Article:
Home Range Size and Social Organization of the Sahamalaza Sportive Lemur, Lepilemur sahamalazensis

Melanie Seiler*, Marc Holderied, Christoph Schwitzer

*Corresponding author for this work

Research output: Contribution to journalArticle (Academic Journal)peer-review

7 Citations (Scopus)


Knowledge of a species' social organization and spatial needs is essential to set up effective conservation measures. To date, there have been published studies on the home range size and social organization of only three of the 26 sportive lemur species currently recognized; there is no information available for the remaining 23. We studied home range size and social organization for the first time in the Critically Endangered Sahamalaza sportive lemur (Lepilemur sahamalazensis) by following eight radio-tagged individuals for 666 hours. Observations were made at night, recording interactions between them and the distances they travelled. Home ranges covered 0.38 ha and there was no overlap between adult individuals; nightly ranges were about 0.1 ha. Almost no social interactions were seen, and the very few observed sociopositive interactions took place between mother and kin, as suggested by size differences and diurnal observations. The small number of individuals observed makes conclusive inferences about the social organization of L. sahamalazensis difficult to make, but the low level of social interaction and cohesiveness shown indicates little social complexity and the possibility that they are essentially solitary.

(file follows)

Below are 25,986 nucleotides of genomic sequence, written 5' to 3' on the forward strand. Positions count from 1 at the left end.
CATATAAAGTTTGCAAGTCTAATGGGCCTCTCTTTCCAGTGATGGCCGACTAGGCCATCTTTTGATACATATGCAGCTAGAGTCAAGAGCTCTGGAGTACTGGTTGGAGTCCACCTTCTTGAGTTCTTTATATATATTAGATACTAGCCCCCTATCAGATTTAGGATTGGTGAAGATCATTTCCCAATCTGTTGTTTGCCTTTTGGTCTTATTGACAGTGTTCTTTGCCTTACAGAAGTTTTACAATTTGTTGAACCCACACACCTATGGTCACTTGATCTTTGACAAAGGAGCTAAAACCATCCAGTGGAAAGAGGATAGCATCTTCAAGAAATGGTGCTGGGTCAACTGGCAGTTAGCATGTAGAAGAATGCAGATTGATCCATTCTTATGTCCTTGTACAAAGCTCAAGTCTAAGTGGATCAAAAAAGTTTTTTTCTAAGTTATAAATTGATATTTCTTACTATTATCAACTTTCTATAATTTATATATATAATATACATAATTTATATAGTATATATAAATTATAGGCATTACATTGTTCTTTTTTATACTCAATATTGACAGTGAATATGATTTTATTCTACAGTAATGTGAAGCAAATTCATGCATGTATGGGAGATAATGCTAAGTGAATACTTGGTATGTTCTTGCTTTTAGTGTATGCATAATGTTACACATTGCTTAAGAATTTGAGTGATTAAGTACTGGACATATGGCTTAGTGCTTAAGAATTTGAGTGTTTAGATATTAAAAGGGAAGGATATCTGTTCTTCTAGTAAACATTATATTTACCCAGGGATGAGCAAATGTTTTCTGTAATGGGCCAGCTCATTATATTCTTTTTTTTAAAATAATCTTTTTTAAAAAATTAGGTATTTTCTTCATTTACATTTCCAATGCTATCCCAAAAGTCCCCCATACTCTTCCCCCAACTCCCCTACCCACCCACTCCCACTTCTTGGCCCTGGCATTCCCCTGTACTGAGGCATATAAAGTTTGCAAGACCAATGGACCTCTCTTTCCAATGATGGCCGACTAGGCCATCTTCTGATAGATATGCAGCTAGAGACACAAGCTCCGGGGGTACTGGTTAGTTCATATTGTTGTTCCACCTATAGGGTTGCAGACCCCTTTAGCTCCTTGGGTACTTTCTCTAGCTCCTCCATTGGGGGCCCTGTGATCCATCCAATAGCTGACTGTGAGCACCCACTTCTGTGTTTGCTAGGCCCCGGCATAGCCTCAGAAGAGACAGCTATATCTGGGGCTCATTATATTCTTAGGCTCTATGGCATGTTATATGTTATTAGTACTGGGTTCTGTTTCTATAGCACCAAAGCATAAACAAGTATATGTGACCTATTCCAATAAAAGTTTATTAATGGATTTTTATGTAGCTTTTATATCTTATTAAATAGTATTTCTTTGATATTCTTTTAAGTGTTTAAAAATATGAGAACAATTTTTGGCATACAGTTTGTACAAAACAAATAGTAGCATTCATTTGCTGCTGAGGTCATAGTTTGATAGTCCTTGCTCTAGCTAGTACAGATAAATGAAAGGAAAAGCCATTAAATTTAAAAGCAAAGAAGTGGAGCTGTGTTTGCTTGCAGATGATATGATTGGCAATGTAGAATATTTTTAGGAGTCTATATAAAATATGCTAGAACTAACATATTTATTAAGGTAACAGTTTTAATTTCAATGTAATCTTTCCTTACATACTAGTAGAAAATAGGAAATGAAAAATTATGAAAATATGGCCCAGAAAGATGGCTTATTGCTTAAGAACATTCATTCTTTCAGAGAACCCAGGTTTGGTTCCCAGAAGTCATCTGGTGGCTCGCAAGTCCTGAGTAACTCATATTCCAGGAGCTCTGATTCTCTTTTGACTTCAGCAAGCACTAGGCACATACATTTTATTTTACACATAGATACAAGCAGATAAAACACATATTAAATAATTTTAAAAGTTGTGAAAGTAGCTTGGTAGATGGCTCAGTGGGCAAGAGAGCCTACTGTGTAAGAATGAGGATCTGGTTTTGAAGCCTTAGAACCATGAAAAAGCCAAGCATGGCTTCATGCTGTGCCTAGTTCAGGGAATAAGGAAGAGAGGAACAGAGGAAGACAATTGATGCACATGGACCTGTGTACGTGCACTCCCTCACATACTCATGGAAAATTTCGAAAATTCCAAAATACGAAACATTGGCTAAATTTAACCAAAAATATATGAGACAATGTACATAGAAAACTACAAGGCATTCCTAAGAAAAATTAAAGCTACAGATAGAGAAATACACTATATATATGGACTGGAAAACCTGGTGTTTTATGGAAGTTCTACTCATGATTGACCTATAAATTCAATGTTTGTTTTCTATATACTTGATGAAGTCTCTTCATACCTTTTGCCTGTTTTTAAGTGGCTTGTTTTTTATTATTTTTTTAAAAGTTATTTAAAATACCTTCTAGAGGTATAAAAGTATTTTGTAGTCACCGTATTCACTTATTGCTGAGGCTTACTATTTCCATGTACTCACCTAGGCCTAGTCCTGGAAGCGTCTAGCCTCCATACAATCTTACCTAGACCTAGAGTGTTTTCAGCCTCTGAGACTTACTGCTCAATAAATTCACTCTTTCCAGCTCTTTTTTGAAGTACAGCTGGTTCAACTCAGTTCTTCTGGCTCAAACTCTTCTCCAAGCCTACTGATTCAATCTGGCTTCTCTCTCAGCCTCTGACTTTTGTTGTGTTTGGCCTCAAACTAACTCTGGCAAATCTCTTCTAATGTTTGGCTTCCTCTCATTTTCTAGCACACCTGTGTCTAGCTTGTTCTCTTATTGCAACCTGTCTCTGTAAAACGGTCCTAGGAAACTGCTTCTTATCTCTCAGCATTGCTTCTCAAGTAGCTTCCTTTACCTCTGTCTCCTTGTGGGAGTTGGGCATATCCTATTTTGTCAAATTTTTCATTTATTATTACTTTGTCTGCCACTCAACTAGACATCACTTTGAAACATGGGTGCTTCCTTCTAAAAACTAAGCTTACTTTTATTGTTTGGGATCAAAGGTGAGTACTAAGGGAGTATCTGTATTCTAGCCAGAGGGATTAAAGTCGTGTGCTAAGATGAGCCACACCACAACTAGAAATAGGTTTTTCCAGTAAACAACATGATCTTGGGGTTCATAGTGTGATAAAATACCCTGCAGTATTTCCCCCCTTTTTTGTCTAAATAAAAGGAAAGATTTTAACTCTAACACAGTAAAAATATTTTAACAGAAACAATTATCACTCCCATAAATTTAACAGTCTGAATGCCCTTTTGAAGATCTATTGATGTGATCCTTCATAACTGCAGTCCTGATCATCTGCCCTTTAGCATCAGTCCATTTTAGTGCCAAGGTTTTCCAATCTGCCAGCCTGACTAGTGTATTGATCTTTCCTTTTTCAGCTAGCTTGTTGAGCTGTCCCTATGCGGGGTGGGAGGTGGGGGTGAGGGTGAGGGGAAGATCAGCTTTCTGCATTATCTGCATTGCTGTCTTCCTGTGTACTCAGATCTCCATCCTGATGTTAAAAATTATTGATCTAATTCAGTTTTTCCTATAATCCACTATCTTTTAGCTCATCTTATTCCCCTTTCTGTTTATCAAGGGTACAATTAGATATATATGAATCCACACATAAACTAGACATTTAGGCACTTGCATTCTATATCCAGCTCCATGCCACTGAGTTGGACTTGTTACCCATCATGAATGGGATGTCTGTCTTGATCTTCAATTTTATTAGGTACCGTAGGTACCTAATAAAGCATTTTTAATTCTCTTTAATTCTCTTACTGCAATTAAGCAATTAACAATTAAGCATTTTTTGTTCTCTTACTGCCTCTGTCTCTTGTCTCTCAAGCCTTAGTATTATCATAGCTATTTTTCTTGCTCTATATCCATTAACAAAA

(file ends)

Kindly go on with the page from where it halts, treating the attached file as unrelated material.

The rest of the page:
Original languageEnglish
Pages (from-to)55-66
Number of pages12
JournalPrimate Conservation
Publication statusPublished - 1 Dec 2015


  • Critically Endangered
  • home range
  • Lepilemur
  • sociality
  • spatial needs
  • sportive lemur


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